Bird flu has flown

C&I Issue 2, 2017

A vian influenza was confirmed in Uganda in January 2017 after more than 1000 white winged black terns died on Lake Victoria’s Lutembe bay, while some deaths of domestic ducks and chicken deaths were reported in Masaka and Kalangala districts. The terns migrate from areas such as Tunisia and Morocco where bird flu outbreaks are common.

Uganda’s Ministry of Agriculture Animal Industry and Fisheries says five domestic ducks and one hen from Masaka district tested positive for Highly Pathogenic Avian Influenza (HPAI) on diagnosis at the country’s National Animal Disease Diagnostics and Epidemiology Centre. The test results were confirmed by the Uganda Virus Research Institute.

However, unlike similar outbreaks in the last 12 years in West and Central Africa, Uganda appears to have developed a strong surveillance system following a bird flu scare in 2005 when the disease spread from Egypt to bordering Sudan.

The system was partly backed by the World Bank, which in 2008 provided Uganda with more than $10m to finance the country’s four-year avian and human influenza preparedness and response project.

By the time bird flu was detected in early January 2017, the Ugandan government had already developed literature, training response teams and written response plans to counter any bird flu outbreak, according to Noeline Nantima, assistant commissioner Animal Disease Control Programme at the Ministry of Agriculture.

‘We already know what it takes to fight the disease,’ said Nantima, adding that Uganda has an aggressive bird flu control plan to avert spread of the disease to humans and livestock. With the advantage of being landlocked, 236,040km2 Uganda has mapped out districts with high numbers of unlicensed, smallscale poultry farms and trained additional veterinarians and health officials to help control the disease in case of an outbreak. The control plan implemented in January was supported by the World Health Organization (WHO), Food and Agriculture Organization, Centre for Disease Control and the Red Cross.

Although the government said it will take at least six months before Uganda confirms if it’s free of bird flu, its agencies seem to be focusing more on preventive than curative measures, especially at a time when the WHO says drugs for the disease ‘are not easily available in sufficient quantities’.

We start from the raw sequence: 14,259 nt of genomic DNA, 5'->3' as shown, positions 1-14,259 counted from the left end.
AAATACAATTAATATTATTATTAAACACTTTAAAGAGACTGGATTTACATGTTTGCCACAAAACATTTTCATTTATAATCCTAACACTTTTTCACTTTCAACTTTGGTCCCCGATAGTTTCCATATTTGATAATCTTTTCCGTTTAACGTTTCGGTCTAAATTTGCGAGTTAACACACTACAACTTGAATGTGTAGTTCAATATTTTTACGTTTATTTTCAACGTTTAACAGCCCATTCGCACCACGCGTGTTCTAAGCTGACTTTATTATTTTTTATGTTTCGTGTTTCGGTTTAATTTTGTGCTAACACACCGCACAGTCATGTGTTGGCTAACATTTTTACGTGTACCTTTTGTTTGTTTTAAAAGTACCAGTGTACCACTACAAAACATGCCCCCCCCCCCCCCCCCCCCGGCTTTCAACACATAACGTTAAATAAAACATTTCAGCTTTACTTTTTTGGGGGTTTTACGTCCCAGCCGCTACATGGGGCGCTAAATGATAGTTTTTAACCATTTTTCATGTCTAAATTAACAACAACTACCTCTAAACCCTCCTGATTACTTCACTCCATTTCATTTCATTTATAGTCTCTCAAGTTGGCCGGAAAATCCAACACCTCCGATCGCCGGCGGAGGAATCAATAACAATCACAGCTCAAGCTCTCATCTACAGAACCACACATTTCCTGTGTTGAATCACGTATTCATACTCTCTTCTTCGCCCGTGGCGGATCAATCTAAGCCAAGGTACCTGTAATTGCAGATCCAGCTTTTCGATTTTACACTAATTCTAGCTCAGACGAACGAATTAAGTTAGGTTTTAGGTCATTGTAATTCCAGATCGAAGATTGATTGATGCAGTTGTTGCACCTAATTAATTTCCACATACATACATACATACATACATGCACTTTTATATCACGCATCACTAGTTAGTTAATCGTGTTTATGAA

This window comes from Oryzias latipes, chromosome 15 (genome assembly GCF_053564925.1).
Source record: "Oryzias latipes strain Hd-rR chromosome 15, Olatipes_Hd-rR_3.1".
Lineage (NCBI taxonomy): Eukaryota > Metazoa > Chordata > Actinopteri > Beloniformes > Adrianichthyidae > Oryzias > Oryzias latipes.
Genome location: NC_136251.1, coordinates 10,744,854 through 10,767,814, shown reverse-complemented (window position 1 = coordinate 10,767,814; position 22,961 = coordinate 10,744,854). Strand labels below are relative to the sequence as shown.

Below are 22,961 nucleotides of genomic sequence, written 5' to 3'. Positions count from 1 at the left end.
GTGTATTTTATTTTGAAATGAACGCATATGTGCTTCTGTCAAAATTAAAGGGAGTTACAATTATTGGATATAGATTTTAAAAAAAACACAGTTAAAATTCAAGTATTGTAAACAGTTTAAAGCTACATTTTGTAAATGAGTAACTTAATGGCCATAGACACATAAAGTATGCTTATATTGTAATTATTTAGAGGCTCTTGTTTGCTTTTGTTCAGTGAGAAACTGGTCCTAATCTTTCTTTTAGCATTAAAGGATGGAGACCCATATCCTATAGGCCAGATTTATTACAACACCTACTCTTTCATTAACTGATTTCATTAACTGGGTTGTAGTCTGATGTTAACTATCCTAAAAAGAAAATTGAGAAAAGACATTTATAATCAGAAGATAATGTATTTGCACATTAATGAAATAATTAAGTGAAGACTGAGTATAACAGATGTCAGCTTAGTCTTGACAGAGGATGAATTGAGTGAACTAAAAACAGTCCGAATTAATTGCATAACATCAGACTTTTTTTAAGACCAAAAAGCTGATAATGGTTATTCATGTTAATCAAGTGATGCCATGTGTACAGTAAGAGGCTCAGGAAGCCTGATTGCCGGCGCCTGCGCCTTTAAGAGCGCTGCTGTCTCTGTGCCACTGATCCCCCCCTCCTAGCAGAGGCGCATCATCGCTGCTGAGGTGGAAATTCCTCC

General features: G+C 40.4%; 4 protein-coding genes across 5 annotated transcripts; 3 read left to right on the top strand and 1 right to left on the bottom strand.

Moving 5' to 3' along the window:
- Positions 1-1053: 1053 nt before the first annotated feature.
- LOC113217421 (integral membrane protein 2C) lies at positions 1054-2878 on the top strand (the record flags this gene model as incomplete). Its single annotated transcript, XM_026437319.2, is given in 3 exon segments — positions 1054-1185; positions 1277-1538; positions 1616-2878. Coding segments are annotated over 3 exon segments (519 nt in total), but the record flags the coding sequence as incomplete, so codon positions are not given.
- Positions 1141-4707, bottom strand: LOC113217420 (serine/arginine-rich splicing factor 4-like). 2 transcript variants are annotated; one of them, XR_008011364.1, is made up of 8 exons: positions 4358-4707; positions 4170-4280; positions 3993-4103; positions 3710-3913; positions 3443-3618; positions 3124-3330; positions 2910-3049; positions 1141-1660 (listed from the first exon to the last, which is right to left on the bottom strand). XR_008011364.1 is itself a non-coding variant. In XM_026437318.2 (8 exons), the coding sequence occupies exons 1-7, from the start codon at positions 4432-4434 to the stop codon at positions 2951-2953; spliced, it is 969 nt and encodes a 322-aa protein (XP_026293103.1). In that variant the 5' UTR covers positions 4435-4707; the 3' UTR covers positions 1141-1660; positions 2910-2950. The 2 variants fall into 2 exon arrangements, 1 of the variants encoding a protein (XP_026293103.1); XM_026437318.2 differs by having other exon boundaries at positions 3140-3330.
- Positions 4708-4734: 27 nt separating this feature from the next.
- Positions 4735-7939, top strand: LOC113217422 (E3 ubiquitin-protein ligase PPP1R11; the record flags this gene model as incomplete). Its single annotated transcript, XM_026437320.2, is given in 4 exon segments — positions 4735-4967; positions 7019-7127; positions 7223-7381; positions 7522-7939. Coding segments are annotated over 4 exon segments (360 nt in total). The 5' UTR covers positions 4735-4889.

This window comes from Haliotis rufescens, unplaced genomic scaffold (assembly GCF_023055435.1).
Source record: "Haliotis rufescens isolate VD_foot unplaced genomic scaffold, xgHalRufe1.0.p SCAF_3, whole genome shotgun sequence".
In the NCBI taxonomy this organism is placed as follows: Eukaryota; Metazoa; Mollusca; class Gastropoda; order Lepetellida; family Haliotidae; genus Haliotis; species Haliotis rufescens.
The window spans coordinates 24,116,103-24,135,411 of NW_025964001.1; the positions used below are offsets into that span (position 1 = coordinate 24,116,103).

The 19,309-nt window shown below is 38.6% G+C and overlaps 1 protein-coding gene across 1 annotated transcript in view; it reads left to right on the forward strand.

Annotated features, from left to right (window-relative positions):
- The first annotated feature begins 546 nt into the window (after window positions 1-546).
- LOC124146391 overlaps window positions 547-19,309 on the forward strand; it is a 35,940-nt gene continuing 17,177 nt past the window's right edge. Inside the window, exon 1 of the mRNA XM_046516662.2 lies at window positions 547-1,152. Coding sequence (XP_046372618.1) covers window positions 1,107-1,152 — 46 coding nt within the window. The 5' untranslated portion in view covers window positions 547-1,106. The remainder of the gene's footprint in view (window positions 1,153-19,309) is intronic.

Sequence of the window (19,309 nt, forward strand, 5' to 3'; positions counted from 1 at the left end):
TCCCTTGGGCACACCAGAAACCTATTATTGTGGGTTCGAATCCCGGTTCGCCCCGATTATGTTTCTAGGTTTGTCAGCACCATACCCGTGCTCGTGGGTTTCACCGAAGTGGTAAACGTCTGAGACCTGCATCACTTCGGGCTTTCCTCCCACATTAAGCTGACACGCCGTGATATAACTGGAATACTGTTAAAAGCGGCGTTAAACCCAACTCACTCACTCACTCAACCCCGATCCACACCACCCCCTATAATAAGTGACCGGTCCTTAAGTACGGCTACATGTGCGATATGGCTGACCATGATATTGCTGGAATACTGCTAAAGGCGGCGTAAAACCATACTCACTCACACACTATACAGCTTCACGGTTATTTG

However, the bird flu outbreak in January helped to expose some weaknesses on existing systems for the control and management of the disease across sub Saharan Africa. For example, it emerged that Uganda, just like many countries in the region, does not have a policy on how to cater for farmers whose poultry or animals are killed to control further disease spread. Uganda’s Animals Disease Act merely gives veterinarians authority to kill livestock, leaving farmers at risk of indebtedness and poverty.

In addition, some samples from the dead birds in Uganda had to be sent to Italy to test for the highly pathogenic ‘N’ elements. This could take time, yet the fast-spreading nature of the disease calls for emergency measures based on confirmed laboratory results.

It is time Uganda, on its own or in partnership with other East African countries such as Kenya, Tanzania, Rwanda, Burundi and South Sudan, pulled resources together and established modern laboratories for carrying out the more advanced laboratory tests in the war against bird flu.

Even if Uganda implements the most effective bird flu surveillance systems, the country can only be safe if similar efforts are made by neighbouring countries.

The bird flu threat for Uganda remains real. In 2016, Cameroon announced detection of the H5N1 virus strain for the first time since 2006, the same year that more than 3.5m poultry were killed in Nigeria to avert spread of the flu.

In January 2017, Nigeria reported the first H5N8 strain, currently causing problems in Europe. Egypt, a neighbour to Tunisia and Morocco, where the white-winged black terns migrate from during their breeding season, reported 292 cases of human H5N1 infection, 34% of them fatal, between 2006 and 2015.

The time has come for sub Saharan African countries not only to harmonise their bird flu control and management systems, but also to collaborate in research and testing and the establishment of facilities to improve early detection and management of the disease.

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